Joke apart or Joking apart?
During one of our recent lessons, I used the expression, Joking apart, in one of my sentences. This seemed to have surprised some of our readers who expected ‘Joke apart’ in the context. Three of them, indeed, contacted me for clarification. Their concern is understandable based on how popular ‘Joke apart’ is. I will use this opportunity to explain why I made the choice and link the question to two other ones that I believe are of general interest.
As popular as ‘Joke apart’ may be, if you painstakingly consider the expression as a grammatical piece, you are likely to suspect that there is something wrong with it. Joke apart? Can joke stand alone in the phrase since it is a countable noun? Would Joke apart or Jokes apart have been better grammatically? In other words, apart from the fact that a fixed expression is required in the idiomatic context, the expression Joke apart is faulted against the principle of number.
The real issue, however, is that when you want to say something serious after you have cracked a joke about an issue or you have made a light remark about it, the correct expression is joking apart or joking aside.
Joking apart, the appointment of an ex-convict as the chairman of the board is an unwelcomed decision.
Joking apart, the Senator’s visit to the President is ill-timed.
I have no special relationship with the man – joking apart.
So, when you want to express the same or a similar idea, go for Joking apart.
in company with, not in company of
Another expression where many people rob with of appearance is in company with. When they want to note that someone attended an event together with another person, they say he attended it in company of him. But the standard thing to say here is in company with:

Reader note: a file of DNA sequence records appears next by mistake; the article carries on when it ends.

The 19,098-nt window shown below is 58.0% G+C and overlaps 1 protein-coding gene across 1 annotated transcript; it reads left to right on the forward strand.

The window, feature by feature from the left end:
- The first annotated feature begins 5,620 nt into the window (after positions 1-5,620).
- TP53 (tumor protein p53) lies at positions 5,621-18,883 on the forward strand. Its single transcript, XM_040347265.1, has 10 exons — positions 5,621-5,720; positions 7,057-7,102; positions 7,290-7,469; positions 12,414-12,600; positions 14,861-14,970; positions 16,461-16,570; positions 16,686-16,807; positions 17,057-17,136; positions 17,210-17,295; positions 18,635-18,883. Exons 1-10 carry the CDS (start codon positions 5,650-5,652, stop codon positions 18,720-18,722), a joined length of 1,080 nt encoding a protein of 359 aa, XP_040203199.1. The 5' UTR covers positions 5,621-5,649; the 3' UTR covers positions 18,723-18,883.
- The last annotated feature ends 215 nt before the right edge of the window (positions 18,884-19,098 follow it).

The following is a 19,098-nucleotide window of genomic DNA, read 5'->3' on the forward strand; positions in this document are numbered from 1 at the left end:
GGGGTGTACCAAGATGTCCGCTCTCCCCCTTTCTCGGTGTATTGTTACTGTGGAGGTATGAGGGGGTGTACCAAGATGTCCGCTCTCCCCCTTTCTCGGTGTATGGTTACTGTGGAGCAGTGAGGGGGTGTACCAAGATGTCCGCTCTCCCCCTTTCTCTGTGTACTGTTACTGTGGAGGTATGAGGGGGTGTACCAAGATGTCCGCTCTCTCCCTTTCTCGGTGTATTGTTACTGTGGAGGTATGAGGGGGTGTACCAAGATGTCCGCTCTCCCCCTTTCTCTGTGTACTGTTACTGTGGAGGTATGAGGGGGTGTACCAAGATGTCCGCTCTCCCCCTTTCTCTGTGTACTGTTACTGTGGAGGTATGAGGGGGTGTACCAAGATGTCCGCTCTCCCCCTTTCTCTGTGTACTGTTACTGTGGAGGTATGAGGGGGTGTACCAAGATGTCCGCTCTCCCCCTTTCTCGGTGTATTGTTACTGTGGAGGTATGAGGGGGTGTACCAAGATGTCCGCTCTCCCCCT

The President attended the programme in company of his wife. (Wrong)
The President attended the programme in company with his wife. (Correct)
Akpabio went to see Osinbajo in company of the deputy governor. (Wrong)
Akpabio went to see Osinbajo in company with the deputy governor. (Correct)
But there is also this other valid expression – in the company of, which, though can also mean together with, may be more appropriate in the context below:
I felt embarrassed finding myself in the company of the notorious boys.
President Buhari ought to ponder how he found himself in the company of the people facing corrupt charges.
Beware of together with
Since together with suggests plurality, a lot of people treat the subject with which it is used as plural. They thus use a plural verb with it:
John, together with James, have gone.
This is incorrect. The term, together with, is a weaker conjunction. It does not enjoy the status as well as the stature of and. So, while you use the plural verb with and, use the singular with together with, in company with, alongside with, as well as etc:
John and Ade have gone.
John, together with James, has gone.
The coach and the assistant coach are angry.
The coach, together with the assistant coach, is angry.
But note that if the main subject is plural, the verb will be plural – even with the use of together with:
The boys, together with the woman, has gone. (Wrong)
The boys, together with the woman, have gone. (Correct)
Some Cameroonians, together with a Ghanaian, wants to visit Nigeria. (Wrong)
Some Cameroonians, together with a Ghanaian, want to visit Nigeria. (Correct)
Charged with, not charged for
Lastly, since we are looking at some of the with-expressions in style, I want to remind you that the correct preposition with charge, when we want to note that someone has been sued on the basis of a particular allegation, is with – not for. This is a preposition issue that hardly changes:
Jacob Zuma has been charged for misappropriation of funds. (Wrong)
Jacob Zuma has been charged with misappropriation of funds. (Correct)
The woman who killed her husband has been charged for manslaughter. (Wrong)
The woman who killed her husband has been charged with manslaughter. (Correct)